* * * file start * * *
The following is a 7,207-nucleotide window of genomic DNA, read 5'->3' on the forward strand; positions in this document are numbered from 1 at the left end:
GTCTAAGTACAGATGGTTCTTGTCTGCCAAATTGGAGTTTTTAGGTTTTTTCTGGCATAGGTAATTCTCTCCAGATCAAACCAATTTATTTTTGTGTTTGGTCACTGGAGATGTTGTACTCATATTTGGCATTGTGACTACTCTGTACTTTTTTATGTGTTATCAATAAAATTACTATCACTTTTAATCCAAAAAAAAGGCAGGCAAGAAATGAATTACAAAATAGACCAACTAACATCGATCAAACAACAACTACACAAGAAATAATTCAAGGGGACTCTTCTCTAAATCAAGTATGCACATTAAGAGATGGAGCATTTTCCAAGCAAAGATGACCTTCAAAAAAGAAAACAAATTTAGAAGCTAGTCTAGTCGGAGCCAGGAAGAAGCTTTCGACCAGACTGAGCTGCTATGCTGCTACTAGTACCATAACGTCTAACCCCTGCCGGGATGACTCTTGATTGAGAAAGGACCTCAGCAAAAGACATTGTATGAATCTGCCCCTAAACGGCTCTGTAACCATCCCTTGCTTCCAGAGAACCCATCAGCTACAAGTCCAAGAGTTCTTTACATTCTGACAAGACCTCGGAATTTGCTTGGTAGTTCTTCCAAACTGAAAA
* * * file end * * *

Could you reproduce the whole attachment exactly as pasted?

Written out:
The following is a 7,207-nucleotide window of genomic DNA, read 5'->3' on the forward strand; positions in this document are numbered from 1 at the left end:
GTCTAAGTACAGATGGTTCTTGTCTGCCAAATTGGAGTTTTTAGGTTTTTTCTGGCATAGGTAATTCTCTCCAGATCAAACCAATTTATTTTTGTGTTTGGTCACTGGAGATGTTGTACTCATATTTGGCATTGTGACTACTCTGTACTTTTTTATGTGTTATCAATAAAATTACTATCACTTTTAATCCAAAAAAAAGGCAGGCAAGAAATGAATTACAAAATAGACCAACTAACATCGATCAAACAACAACTACACAAGAAATAATTCAAGGGGACTCTTCTCTAAATCAAGTATGCACATTAAGAGATGGAGCATTTTCCAAGCAAAGATGACCTTCAAAAAAGAAAACAAATTTAGAAGCTAGTCTAGTCGGAGCCAGGAAGAAGCTTTCGACCAGACTGAGCTGCTATGCTGCTACTAGTACCATAACGTCTAACCCCTGCCGGGATGACTCTTGATTGAGAAAGGACCTCAGCAAAAGACATTGTATGAATCTGCCCCTAAACGGCTCTGTAACCATCCCTTGCTTCCAGAGAACCCATCAGCTACAAGTCCAAGAGTTCTTTACATTCTGACAAGACCTCGGAATTTGCTTGGTAGTTCTTCCAAACTGAAAA